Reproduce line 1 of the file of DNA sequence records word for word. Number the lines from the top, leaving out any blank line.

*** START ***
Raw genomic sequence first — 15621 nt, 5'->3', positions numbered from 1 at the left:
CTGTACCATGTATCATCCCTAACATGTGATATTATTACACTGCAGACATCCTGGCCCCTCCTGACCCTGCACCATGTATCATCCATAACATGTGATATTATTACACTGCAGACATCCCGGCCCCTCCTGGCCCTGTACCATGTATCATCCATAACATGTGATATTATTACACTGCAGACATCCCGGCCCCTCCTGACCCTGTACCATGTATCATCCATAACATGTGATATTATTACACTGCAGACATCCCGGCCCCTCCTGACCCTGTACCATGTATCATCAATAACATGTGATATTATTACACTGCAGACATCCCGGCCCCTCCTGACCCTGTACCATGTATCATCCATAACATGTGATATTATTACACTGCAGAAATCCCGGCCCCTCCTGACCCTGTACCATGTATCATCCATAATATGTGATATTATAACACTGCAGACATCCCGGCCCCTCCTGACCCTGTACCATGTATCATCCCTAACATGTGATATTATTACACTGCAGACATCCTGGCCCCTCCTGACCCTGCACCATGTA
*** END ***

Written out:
Raw genomic sequence first — 15621 nt, 5'->3', positions numbered from 1 at the left: